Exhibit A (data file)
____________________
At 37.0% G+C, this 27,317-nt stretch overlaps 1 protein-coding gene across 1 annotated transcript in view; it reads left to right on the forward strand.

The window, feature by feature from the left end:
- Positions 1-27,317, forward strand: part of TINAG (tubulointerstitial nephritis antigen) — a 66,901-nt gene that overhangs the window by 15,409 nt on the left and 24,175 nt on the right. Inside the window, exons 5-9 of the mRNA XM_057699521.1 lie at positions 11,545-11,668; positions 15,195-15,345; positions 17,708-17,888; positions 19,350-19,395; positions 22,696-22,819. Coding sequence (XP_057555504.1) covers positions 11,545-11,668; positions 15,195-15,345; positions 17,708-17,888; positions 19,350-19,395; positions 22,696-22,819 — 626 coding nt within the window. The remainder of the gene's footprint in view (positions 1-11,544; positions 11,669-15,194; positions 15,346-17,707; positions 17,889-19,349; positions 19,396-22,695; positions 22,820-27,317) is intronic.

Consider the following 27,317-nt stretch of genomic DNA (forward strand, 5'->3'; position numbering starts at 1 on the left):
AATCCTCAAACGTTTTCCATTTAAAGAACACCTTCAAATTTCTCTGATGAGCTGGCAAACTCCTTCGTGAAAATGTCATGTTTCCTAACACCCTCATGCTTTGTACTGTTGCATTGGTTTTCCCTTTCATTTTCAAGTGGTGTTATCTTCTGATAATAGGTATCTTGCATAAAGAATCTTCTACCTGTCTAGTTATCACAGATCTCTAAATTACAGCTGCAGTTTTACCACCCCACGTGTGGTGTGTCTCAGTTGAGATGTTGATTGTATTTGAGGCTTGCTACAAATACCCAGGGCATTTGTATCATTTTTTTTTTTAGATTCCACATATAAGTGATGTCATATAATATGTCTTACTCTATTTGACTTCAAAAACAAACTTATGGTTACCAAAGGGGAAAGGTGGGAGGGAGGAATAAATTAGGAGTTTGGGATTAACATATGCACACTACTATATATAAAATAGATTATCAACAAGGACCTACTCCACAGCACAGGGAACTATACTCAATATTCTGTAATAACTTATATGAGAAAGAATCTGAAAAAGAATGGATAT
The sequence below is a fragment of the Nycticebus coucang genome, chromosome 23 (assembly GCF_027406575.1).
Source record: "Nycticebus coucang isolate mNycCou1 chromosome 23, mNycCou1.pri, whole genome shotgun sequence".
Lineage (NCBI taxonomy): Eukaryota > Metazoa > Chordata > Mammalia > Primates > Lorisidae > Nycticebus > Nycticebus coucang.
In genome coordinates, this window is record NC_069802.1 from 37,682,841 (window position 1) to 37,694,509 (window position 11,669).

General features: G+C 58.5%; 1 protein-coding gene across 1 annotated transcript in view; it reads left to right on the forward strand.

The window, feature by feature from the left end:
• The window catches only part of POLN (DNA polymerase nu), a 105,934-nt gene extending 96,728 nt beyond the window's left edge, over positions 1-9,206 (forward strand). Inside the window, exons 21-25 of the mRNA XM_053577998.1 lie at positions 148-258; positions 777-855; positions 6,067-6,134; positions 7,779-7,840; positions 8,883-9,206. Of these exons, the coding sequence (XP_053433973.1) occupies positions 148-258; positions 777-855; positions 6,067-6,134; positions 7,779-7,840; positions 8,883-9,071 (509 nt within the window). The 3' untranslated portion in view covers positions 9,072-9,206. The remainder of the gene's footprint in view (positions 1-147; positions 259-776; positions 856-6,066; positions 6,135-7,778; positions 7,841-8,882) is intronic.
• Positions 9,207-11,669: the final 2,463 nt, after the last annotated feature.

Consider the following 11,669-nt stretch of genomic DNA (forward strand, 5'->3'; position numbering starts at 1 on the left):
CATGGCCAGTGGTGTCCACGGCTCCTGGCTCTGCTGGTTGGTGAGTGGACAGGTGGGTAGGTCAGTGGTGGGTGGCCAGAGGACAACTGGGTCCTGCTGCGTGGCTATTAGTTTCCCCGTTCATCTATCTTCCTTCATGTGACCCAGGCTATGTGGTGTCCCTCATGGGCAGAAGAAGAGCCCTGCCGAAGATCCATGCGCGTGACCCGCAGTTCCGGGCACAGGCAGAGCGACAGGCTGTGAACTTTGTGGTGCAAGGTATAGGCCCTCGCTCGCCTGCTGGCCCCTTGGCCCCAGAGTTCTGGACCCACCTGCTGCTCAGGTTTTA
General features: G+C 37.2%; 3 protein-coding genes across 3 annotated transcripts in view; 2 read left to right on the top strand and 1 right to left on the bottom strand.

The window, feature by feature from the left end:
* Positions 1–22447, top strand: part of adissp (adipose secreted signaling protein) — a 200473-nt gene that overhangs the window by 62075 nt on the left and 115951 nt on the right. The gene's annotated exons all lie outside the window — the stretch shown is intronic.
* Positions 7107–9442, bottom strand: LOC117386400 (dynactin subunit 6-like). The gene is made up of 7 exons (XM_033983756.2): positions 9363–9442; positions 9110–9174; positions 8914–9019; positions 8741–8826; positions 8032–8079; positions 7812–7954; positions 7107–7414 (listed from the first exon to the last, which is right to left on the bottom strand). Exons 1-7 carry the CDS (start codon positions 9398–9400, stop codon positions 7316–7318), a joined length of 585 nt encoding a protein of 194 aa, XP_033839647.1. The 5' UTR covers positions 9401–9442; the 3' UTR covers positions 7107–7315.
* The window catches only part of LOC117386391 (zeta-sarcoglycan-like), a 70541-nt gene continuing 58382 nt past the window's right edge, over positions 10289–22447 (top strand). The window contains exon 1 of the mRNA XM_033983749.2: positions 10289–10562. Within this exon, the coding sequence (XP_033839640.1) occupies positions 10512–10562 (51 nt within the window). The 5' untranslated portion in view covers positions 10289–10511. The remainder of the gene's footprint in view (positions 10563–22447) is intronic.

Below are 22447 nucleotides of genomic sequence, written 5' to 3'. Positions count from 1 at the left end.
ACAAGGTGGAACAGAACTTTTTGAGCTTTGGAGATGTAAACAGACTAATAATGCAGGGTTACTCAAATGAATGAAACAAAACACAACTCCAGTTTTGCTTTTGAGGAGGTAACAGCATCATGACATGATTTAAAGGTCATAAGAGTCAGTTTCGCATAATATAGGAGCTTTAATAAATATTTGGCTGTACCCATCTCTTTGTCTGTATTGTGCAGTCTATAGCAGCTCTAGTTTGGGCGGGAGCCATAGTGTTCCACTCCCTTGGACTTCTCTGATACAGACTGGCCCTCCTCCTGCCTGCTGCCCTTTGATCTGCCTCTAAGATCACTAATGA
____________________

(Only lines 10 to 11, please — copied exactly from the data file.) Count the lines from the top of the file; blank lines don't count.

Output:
General features: G+C 58.5%; 1 protein-coding gene across 1 annotated transcript in view; it reads left to right on the forward strand.

The window, feature by feature from the left end: